Online brokers got a boost following yesterday’s testimony in front of the Senate Permanent Subcommittee on Investigations with E TRADE Financial Corporation (NASDAQ:ETFC), Charles Schwab Corp (NYSE:SCHW), and TD Ameritrade Holding Corp. (NYSE:AMTD) gaining 7.7%, 5.5%, and 4.7% respectively. While Senator Carl Levin (D, MI) had sharp words for online brokers and perceived conflicts of interest, there was nothing in the hearing to indicate immediate action on broker rebates or the maker-taker system that critics say interfere with order execution.
“Our biggest takeaway from Tuesday’s (6/17) Senate hearing was that the ball is in the SEC’s (Securities Exchange Commission) court and Congress will let the regulator perform its due diligence before forcing changes,” writes Sterne Agee analyst Jason Weyenth.
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FOMC meeting may have also helped online broker stocks
Yesterday’s hearing was clearly inspired by the arguments made in Michael Lewis’s Flash Boys. Both Senator Levin’s and Senator John McCain’s (R. AZ) statement mention the book and IEX founder Brad Katsuyama was called in to testify. They made issue of broker rebates seeming to play a larger role in order execution than finding the best possible price and other conflicts of interest facing brokers, but that doesn’t mean they are ready to make specific recommendations.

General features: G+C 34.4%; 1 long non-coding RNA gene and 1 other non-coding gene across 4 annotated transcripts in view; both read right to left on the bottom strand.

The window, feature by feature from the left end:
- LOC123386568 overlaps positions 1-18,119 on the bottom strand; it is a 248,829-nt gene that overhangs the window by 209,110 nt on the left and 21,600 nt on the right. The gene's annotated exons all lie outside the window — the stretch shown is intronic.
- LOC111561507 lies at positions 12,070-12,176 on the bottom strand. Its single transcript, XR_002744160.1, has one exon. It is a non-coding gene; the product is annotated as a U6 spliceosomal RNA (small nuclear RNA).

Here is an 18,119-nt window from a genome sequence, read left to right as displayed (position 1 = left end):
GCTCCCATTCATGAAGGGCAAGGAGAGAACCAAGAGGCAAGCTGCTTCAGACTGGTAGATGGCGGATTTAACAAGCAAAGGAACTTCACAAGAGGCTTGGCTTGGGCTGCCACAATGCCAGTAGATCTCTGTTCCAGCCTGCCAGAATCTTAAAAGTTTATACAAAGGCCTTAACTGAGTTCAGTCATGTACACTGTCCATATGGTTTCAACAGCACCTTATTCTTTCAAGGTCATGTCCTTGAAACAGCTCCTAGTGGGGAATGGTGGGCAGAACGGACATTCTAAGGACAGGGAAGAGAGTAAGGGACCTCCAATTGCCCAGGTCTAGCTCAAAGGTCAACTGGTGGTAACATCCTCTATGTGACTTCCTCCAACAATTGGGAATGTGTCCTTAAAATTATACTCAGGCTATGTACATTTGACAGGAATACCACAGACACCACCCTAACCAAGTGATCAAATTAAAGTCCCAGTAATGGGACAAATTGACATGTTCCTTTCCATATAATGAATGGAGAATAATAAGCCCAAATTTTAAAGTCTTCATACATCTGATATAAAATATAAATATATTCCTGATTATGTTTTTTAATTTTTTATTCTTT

The benign hearings helped online broker stocks perform yesterday, but they probably also benefited from investors buying stocks with rate exposure. Weyenth points out that Federated Investors, MetLife, and various Trust banks were all up between 2% and 4% yesterday ahead of the FOMC meeting.
Levin watching the market to see what matters
One comment that Senator Levin made during his opening statement gave an insight into how he tries to read market reactions to gauge how important certain issues really are, measuring qualitatively what’s hard to determine quantitatively.
“Earlier this year, speculation that regulators were considering restrictions on payment for order flow sent shares of some brokerage firms significantly lower. Obviously, there is a lot of money at stake in preserving these conflicts of interest,” he said.
Leaving HFT reform to SEC doesn’t mean change isn’t coming
The general change in sentiment following Flash Boys publication probably played a role as well, but Levin’s take on their dip in price seems right. So you can expect him to notice that dragging company executives in front of a Senate hearing to be grilled had the effect of giving their stock prices a boost. As Weyenth points out, leaving reform to the SEC doesn’t mean that change isn’t coming, but it probably isn’t coming soon.